City staff have selected electric scooter network operators Lime, Bird, and Spin for the 2019 season, and the City Council will decide whether to approve those contracts at its Wednesday, April 24, meeting. Read the agenda for the meeting.
All three vendors are based in California. Lime (the brand of Neutron Holdings Inc.) is based in Fremont, Bird in Santa Monica, and Spin (owned by Ford Motor Co.) in San Francisco.
According to the contract that each vendor signed, they will be limited to 500 scooters at first, but may be approved for more based on several factors, including the number of other vendors. With an overall cap of 2,000 scooters, that could calculate to over 650 scooters per vendor.
There are a number of fees specified in the contract. There is a fee of $100 per scooter for the 2019 season. When combined with the high cost of scooters (reportedly $551 for Bird) and short life expectancy (according to one study, an average of 28.8 days), it will be difficult to max a profit by the end of the riding season. There are also fees for rides that begin or end on parkland ($0.25 per scooter per trip) and a hefty fees when the city has to move the scooter for any reason ($35 per scooter per move and $20 per day per scooter for storage at a Dale Street facility).
In Minneapolis, the average revenue per trip in 2018 was $3.85. To recoup the startup costs of operating one scooter, Bird would likely have to have the scooter run three trips per day for 56 days. This does not include the variable cost of paying independent contractors to charge or swap batteries.
With Nice Ride leaving the market, electric scooters will have an open season on the streets of St. Paul.
Nationally, in 2018 there were 84 million trips by shared mobility platforms like bike share and scooters, with the plurality from electric scooters.
Which electric scooter brand do you prefer? Have you ever received a speeding ticket riding a scooter? Share your insights and your stories in the comments.
Ugh, I can see this being used by the antis pretty easily. Pick up a properly parked scooter and drop it in the middle of the street, on a park path, in a handicapped parking spot…anything to make it more difficult or costly to keep providing service.
As for which ones I like better, I like Lime’s app, but I like Bird’s larger wheels for stability on rough (potholey) terrain.
Oh that’ll be abused for sure. Ugh.
When we tax this environmentally-friendly, congestion-reducing business out of the twin cities (like we did with Car2Go), it won’t hurt better-off folks like me because I bought my own scooter. Sorry poorer people! Enjoy [indirectly] paying those fees & taxes which I avoid. Sorry Planet Earth!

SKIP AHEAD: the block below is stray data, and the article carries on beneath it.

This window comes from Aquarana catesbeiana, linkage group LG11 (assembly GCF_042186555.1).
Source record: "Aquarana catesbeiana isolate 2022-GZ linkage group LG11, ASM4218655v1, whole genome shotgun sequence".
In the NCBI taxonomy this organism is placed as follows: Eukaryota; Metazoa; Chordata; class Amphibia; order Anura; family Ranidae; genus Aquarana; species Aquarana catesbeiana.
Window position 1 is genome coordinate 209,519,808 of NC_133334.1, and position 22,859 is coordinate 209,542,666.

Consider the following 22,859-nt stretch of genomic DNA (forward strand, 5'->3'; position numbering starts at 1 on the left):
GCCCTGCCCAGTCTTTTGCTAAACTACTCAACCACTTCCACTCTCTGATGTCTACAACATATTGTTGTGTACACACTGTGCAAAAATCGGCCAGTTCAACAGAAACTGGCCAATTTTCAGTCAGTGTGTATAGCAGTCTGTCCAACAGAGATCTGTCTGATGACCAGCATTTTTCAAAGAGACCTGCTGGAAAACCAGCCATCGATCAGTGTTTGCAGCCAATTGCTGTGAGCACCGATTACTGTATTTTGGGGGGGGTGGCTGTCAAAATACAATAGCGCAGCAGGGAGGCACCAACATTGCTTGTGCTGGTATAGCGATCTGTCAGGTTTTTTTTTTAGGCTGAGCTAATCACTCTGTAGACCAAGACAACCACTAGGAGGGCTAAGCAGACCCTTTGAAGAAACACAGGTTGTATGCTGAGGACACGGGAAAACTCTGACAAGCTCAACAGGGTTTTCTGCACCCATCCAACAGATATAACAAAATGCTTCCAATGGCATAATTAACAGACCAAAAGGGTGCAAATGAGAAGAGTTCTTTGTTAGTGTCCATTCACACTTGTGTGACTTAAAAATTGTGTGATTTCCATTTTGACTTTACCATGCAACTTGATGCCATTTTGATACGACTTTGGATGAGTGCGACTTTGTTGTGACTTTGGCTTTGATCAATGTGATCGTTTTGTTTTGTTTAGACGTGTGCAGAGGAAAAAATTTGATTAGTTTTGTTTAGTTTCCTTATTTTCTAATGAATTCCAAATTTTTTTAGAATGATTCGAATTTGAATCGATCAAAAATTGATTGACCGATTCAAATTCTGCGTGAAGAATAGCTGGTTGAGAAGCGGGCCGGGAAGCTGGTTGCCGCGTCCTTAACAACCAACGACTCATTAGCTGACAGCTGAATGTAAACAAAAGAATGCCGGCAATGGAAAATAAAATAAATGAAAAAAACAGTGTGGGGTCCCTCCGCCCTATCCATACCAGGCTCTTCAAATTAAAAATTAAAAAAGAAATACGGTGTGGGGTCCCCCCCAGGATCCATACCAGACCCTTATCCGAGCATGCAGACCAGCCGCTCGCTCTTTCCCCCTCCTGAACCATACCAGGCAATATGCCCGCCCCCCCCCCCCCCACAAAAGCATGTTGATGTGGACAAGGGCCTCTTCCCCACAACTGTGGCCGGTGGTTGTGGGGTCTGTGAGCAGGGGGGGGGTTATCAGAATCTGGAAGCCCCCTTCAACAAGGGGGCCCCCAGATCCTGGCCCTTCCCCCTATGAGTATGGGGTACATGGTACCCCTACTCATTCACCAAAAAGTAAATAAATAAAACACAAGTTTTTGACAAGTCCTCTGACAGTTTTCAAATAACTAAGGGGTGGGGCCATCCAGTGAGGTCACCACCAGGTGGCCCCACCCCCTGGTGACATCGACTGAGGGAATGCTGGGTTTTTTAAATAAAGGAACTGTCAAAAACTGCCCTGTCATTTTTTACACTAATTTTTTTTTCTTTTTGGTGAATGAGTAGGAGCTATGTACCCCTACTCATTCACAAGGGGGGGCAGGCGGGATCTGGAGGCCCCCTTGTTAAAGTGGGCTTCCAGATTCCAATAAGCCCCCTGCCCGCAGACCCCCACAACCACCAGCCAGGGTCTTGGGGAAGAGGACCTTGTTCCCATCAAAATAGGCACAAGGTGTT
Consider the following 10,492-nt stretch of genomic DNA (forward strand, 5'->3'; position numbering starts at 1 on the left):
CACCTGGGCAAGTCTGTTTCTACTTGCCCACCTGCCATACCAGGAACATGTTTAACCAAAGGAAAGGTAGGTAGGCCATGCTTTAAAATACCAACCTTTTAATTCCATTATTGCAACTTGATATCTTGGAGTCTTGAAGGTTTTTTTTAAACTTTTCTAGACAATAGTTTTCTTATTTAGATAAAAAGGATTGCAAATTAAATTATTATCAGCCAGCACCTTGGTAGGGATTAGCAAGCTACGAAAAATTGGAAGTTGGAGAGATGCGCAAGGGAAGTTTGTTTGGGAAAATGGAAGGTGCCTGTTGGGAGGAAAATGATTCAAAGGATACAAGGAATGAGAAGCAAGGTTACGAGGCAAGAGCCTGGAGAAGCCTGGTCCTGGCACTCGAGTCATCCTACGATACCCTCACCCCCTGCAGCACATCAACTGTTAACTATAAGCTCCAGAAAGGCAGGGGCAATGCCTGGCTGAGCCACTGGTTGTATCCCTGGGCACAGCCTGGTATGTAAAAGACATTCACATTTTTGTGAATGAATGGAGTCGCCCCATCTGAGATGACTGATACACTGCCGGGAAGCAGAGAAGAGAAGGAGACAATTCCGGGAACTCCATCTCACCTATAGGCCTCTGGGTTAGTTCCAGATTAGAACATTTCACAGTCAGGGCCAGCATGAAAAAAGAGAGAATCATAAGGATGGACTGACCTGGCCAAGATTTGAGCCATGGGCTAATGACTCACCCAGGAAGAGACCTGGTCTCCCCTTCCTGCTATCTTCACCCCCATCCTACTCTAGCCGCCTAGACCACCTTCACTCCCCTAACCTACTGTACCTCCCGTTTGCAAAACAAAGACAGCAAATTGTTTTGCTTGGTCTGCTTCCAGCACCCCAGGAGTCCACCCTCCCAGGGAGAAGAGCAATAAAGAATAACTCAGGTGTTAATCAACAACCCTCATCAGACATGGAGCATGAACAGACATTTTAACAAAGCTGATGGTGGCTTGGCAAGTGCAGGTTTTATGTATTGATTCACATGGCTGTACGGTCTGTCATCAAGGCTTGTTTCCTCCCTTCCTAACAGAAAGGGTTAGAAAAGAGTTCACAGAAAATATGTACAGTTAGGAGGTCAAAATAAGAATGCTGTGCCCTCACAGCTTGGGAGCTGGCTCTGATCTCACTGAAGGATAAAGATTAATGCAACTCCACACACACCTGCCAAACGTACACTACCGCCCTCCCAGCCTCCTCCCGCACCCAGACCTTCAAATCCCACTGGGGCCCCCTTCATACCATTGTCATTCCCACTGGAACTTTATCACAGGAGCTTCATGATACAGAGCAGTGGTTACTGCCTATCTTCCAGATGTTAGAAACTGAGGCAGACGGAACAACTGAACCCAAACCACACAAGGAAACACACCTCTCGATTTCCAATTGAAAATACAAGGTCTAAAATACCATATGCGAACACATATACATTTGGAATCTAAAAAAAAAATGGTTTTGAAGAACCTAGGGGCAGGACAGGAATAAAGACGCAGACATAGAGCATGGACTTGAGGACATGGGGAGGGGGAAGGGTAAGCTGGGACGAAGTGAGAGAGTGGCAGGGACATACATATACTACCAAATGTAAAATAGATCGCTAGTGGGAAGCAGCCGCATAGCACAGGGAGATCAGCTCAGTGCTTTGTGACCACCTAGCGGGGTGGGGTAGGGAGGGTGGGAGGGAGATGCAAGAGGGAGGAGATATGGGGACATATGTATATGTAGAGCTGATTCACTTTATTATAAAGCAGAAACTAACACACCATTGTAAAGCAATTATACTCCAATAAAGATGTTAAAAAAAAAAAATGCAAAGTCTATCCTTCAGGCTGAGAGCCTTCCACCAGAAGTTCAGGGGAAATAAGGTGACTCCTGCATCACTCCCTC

I miss car2go 🙁
Bird and Lime, similar to Uber and Lyft, will never be profitable. They are not viable businesses. No one involved in leadership in any of these four companies is interested in any serious way in providing a more environmentally friendly form of transport, filling in some missing part of the urban transport mix, or anything of the sort. What they want to do is attract sufficient VC money to stay afloat long enough to get to an IPO, sell shares at that IPO, and distribute the financial responsibility to those VCs thusly when the flagrantly unprofitable businesses go tits up- they are not looking for shareholders, they are looking for bagholders. These are quasi-Ponzi schemes that you’re sticking up for, people.
Please do more research and try to recognize the signs of a tech company using progressive-sounding language in their marketing. It’d be a different story if these scooters were being provided by Metro Transit or some other entity with a legitimate interest in public interest, but the way they’re being provided now is frankly not anything anyone with an interest in accessible public transit should be advocating for. Hell, Uber and Lyft (both of whom are getting into the scooter game) have all but acknowledged the destruction of traditional public transit as a goal! You really think these people’s interests and yours are aligned?
One thing to note is that initial investors are locked in for about six months after an IPO. Lyft has dropped nearly 28% from its first-day peak on March 29. Lyft “will release financial results for its first fiscal quarter ended March 31, 2019 after the close of the market on Tuesday, May 7, 2019.” Should we expect more contraction?
A valid point, could be why Carl Icahn didn’t wait until the IPO to jump ship. Regarding more contraction after the May 7th earnings report, hard to say, but it seems unlikely it’ll inspire much additional investment even if their push with rider incentives lately helps them show some sort of profit, given the very loud chorus of analysts saying “sell.”
If I’m understanding this correctly… A scooter that requires less space, produces no wear & tear on infrastructure, produces no pollution (air, noise, light, ground or water), increases the health of citizens, reduces healthcare costs, and most importantly does not result in many deaths and serious injuries… Is discouraged by high fees?
But a car that requires very considerable space (approx 28x), causes significant wear & tear on infrastructure that our tax dollars must pay for, produces considerable air, noise, light, ground and water pollution, decreases health and increases healthcare costs, and results in many deaths and serious injuries every year… Is good?